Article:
AARP Eye Center
Anyone who has reached for a smartphone to capture an awesome sunset may have experienced this annoying issue: the dreaded green dot.
Pointing your phone at the sun often causes the uninvited eyesore that shows up in your sunset, hence the reflection. And it's something that can easily be fixed with a photo accessory.
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Most common smartphone photo problems can be solved with a small investment. Consider these.
1. Keep a lens cloth handy
Problem: Your images look blurred or spotted and you don't know why.
Solution: Clean your lens!
The phone that has been banging around your pocket or purse will produce way better photos once the lens has been wiped off and cleaned. An inexpensive microfiber cloth ($5 to $12 for a pack that contains several) also can be used to get the smudges off your tablet or laptop.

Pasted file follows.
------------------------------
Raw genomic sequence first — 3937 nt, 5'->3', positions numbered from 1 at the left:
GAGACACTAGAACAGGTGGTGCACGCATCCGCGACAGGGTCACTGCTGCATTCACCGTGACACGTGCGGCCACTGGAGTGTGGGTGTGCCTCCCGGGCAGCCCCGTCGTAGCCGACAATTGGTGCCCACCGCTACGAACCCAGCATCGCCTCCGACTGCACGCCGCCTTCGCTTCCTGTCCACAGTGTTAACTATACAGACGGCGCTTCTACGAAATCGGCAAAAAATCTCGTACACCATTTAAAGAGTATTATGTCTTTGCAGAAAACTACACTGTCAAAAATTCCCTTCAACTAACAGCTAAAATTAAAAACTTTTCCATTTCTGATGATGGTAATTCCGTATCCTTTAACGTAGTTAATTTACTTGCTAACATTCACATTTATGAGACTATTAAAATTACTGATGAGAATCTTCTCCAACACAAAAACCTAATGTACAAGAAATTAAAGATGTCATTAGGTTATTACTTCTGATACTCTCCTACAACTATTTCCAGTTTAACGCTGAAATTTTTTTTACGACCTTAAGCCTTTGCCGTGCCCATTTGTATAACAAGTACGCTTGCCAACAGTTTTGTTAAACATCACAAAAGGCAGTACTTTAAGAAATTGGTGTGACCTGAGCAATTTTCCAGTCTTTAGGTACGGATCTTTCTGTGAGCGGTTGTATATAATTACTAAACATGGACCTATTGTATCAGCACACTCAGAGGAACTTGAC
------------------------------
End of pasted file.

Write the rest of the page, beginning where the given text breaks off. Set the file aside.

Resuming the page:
2. Shade your lens from direct sun
Problem: That green dot appears every time you try to photograph a sunset.
Solution: The JJC Anti-Reflection Camera Lens Hood for iPhone and Android phones sells for $20 and can block out the sunset dot to save the day. To use it, slide the phone into the chassis, so the gadget window covers the phone camera and provides shade. You can use it handheld, but it will work even better with the addition of an accessory below.
3. Mount your camera for stability
Problem: Panoramas aren't level, and videos shake.
Solution: A mount or grip, such as the $30 Movo PR-3, can help with panoramic shots, which are expanded wide-angle photos. These require you to pan the camera from left to right on the straight line displayed in the phone camera.
Better yet, a grip can help eliminate camera shake for steadier videos. It also doubles as a light mini tripod, with legs that extend from the bottom of the unit. And it has a “cold shoe” that lets you connect an accessory light or microphone to the top of the unit. That's helpful for taking pictures of products but probably not so for a family-history video. It won't reach the eye level needed for interviews. For this, you should consider purchasing an additional mini tripod for $20 to $30. Screw the bottom of the grip to the tripod and you'll be closer to eye level.